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More mature learners in Singapore are pursuing a diploma: 2014 JobsCentral Learning survey

Zafirah Salim | Jan. 20, 2015
Majority of the survey respondents cited career-related reasons as the main driving force to further their studies.

The demand for further education has been seeing an exponential growth. This trend can be observed in respondents keen on diploma studies, which displayed an increase from 18 percent in 2013 to 26 percent this year.

This is according to survey findings from the 2014 JobsCentral Learning survey by CareerBuilder Singapore, which polled 3,078 individuals in Singapore above the age of 16.

The survey noted an increase in older individuals, aged 40 and above, pursuing a diploma. This was bolstered by the prominent rise in interest from respondents 60 and above, with 247 percent, a 2.5-fold increase since 2013.

According to the survey, this surge is likely contributed by the Singapore government efforts in championing the continued employment of older workers through training grants such as the Workfare Training Support.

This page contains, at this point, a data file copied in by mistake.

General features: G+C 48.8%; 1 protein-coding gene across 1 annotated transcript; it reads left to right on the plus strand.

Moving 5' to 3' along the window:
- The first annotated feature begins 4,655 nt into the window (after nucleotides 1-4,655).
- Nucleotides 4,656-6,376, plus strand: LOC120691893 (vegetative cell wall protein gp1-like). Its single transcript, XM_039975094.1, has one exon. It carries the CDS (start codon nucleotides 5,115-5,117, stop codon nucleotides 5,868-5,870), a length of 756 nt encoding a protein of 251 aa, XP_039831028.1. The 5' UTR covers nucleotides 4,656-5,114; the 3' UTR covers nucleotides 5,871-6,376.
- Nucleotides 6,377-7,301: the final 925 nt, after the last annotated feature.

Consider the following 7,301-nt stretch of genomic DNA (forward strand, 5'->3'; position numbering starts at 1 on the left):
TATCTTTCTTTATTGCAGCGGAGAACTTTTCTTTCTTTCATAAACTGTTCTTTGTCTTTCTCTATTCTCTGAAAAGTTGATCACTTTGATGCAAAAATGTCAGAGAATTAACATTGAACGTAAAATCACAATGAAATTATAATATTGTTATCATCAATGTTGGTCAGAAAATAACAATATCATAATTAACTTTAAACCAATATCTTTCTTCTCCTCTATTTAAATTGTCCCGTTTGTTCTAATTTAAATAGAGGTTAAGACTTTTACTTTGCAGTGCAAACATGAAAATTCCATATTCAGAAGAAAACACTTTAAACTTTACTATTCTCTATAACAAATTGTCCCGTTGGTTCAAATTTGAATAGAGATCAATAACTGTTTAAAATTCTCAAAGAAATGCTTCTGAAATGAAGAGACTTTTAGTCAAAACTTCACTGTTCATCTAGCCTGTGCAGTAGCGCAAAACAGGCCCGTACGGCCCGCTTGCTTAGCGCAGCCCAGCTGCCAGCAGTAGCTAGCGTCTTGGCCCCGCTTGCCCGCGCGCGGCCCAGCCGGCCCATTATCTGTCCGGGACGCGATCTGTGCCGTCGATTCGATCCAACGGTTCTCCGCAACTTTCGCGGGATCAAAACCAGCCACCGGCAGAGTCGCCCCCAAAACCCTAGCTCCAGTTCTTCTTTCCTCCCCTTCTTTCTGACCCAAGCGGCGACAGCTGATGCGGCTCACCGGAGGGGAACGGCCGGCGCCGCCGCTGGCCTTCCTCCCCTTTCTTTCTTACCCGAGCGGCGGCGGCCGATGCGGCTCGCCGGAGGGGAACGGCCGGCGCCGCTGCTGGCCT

"More people are heeding the call to improve themselves academically, with the government encouraging organisations and the older workforce to retain their employability through upgrading," said Jessica Ang, Strategic Marketing Director of CareerBuilder Singapore.

"This corresponds with the growing trend of continuous improvement via better paper qualifications. Working adults may feel that equipping themselves with a diploma could open the doors to a promotion, or are taking the opportunity to study when they may not have had the chance to do when they were younger," she added.

Doors to a better career prospect

Majority of the survey respondents cited career-related reasons as the main driving force to further their studies.

Specifically, 21 percent listed Career Advancement as the key reason for continued studies, followed by Employability Improvement (17 percent), and Prospect of Switching Industry (8 percent). Other motivations for pursuing higher education include self-improvement (20 percent) and personal interest (13 percent).

Additionally, the survey revealed that a significant 87 percent of respondents expect a growth in salary upon receiving their qualification, with 27 percent and 26 percent looking to receive an increase between 30 to 59 per cent, and below 30 percent respectively.

As a means to facilitate career advancement, most of the adult learners (91 percent) polled feel that obtaining an academic certificate from an institution recognised by their employers is essential. This is the most important factor influencing their choice of a private education institution, followed by cost fees and the school's reputation.

"Overall, more people are viewing receiving higher education as significant, and consider it important to career advancement. This is especially prevalent in adult learners, who may also see an education upgrade as essential in keeping up with their younger co-workers," said Ang.


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